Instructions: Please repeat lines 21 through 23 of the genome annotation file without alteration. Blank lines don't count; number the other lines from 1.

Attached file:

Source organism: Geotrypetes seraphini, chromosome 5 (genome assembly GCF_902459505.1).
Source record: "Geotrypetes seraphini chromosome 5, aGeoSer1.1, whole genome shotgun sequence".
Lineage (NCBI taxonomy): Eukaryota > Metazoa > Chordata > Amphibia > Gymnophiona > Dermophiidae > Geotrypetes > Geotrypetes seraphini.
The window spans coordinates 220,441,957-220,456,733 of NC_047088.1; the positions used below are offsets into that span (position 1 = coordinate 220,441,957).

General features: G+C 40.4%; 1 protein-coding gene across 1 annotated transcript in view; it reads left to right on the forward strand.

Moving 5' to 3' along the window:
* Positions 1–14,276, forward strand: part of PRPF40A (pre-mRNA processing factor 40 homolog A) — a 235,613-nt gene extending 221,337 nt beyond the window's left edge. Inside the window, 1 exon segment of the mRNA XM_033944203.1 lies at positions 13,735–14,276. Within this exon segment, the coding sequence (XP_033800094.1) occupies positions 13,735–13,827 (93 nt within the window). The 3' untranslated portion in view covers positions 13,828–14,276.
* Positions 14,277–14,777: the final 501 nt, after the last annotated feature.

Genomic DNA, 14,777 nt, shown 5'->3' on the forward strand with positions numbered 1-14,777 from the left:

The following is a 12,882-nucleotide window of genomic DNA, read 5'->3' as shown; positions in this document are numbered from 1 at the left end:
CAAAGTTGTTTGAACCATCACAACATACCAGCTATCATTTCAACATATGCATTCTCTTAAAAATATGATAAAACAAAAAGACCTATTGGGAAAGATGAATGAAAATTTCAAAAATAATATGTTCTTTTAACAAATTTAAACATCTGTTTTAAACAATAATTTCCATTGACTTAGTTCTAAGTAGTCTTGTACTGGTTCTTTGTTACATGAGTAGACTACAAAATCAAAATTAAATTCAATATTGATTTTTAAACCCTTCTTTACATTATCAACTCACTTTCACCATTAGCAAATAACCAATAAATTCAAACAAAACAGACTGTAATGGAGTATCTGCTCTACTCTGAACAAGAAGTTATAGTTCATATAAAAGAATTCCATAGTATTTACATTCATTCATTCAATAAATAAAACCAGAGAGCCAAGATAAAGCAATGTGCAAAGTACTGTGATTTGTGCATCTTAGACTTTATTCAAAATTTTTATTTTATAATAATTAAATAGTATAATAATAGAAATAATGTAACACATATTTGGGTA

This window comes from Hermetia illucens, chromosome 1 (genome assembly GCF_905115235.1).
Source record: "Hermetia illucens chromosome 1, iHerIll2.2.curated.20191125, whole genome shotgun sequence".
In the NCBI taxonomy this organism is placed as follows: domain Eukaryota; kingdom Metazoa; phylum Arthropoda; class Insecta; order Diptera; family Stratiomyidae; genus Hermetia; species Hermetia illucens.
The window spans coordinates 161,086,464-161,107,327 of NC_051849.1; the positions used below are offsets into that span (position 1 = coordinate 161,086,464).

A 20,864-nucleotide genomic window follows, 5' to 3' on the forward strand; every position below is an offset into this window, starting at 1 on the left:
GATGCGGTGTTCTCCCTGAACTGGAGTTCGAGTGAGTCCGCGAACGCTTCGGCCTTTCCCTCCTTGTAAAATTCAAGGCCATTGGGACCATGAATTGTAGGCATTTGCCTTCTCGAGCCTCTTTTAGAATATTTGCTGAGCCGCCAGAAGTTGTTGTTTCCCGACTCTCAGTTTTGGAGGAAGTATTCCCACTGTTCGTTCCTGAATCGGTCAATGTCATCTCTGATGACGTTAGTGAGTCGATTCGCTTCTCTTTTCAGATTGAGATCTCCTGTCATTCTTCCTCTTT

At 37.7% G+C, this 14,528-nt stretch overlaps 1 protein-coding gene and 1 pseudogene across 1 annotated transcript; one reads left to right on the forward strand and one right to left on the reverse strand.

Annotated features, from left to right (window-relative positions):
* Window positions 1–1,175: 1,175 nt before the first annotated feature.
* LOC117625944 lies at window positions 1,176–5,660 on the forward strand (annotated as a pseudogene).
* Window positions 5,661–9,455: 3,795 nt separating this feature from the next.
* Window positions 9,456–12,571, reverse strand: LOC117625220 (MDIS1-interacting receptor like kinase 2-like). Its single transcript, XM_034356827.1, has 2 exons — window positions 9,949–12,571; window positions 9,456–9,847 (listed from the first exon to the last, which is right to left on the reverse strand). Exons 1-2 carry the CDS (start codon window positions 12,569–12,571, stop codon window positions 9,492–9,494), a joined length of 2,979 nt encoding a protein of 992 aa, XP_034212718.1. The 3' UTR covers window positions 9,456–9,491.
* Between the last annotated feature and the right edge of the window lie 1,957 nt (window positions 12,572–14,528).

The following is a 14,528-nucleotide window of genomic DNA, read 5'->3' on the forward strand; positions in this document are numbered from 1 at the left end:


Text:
* LOC117625944 lies at window positions 1,176–5,660 on the forward strand (annotated as a pseudogene).
* Window positions 5,661–9,455: 3,795 nt separating this feature from the next.
* Window positions 9,456–12,571, reverse strand: LOC117625220 (MDIS1-interacting receptor like kinase 2-like). Its single transcript, XM_034356827.1, has 2 exons — window positions 9,949–12,571; window positions 9,456–9,847 (listed from the first exon to the last, which is right to left on the reverse strand). Exons 1-2 carry the CDS (start codon window positions 12,569–12,571, stop codon window positions 9,492–9,494), a joined length of 2,979 nt encoding a protein of 992 aa, XP_034212718.1. The 3' UTR covers window positions 9,456–9,491.